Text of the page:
My dad closed me in the trunk once while he sprayed the window with a hose to find the leak… Many tubes of silicone were brought to bear on the problem, to no avail.

  • avatar

    Power brakes with front discs became standard on all full-size Chevrolets with the introduction of the 1971 model year.

  • avatar
    George B

    My parents had a 1974 Impala from 1985 to 2000.  Used to call it the USS Impala.  Borrowed it for a few weeks in college and my roommate from Singapore was amazed at its size.  What I remember is both the power steering and the power brakes required very little effort compared to my 1971 Chevelle and the 1970 Impala in the family fleet.  I also remember driving the 74 Impala on the interstate from Kansas to California and the huge expanse of the hood, but can’t remember driving it on any interesting road.  Boring car.

  • avatar

    I strarted in GM in 1972 building “B” Chev, “B” Canadian Pontiac, and B American Pontiac.

    Around week number four a bunch of us were told “you guys won’t be needed for the 73’s”. Sure enough I was still there,when the first 73 Implala came down the line. Intead of getting layed off, chassis final assembly had to bring in new hires.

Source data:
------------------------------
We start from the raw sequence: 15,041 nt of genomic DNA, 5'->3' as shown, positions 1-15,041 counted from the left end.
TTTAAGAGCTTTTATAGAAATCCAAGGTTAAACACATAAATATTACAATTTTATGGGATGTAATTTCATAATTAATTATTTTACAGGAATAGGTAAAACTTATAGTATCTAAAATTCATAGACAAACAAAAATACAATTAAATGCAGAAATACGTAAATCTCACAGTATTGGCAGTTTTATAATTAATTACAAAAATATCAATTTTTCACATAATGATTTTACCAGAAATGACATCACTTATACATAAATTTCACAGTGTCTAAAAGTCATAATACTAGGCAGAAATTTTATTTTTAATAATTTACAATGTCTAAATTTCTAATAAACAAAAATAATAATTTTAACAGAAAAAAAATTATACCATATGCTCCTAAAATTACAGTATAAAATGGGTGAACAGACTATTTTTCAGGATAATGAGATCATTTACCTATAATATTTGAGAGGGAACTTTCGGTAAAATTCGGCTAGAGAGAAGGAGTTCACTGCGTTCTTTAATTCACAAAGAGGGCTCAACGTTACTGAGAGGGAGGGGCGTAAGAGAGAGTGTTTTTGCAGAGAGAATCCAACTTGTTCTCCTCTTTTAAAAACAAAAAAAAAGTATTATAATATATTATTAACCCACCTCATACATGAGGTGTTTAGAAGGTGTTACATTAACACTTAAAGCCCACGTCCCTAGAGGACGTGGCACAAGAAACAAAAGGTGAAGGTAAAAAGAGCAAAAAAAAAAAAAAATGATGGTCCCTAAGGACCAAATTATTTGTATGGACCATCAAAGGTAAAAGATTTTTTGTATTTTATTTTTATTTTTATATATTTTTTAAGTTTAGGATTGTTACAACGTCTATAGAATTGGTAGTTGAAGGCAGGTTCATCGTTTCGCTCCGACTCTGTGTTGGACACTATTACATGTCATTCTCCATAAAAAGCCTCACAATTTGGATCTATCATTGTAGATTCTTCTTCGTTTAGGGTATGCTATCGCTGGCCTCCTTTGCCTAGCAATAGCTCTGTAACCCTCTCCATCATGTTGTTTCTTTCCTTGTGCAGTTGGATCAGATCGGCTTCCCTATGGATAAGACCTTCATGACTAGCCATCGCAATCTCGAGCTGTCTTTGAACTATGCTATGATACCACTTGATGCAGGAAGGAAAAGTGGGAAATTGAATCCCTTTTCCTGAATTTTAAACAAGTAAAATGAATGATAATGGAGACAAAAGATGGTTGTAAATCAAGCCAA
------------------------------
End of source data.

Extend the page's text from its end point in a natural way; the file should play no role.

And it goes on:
I guess nobody calculated the amount of man power it took to assemble, and installl that big goofy front bumper,mounted on shock absorbers.

  • avatar
    Cerbera LM

    HS car #1 was a ’73 Delta 88 with a 455. By ’80 the speedometer said 160k miles but the repaired speedometer was reading 15 mph slow. When it died of engine failure, burning more oil then gas. It was replaced by a ’73 4-dr Impala. Took 4 birds hits to remove the grill. Loved dirt tracking around the corners of my gravel road school commute. Every Honda I’ve owned since is a daily reminder that the 88/Impala’s best feature was the a/c, one could freeze meat with the fan med-low.

  • avatar

    Cool find. These cars were everywhere once upon a time. Here in British Columbia winter driving conditions are tough on cars, and these were a popular choice as “winter beaters” for many years once they were past thier prime. You could pick them up in decent shape for a couple of hundred bucks in the early to mid 80s. Way better than exposing your “good” car to abrasive sand and corrosive salt. I had several over the course of time including a ’74 4 door hardtop with a 454. Tough, reliable and comfortable for thier day. Add a set of snowtires, a few sandbags in the trunk and you could go just about anywhere my wife’s Subaru will today.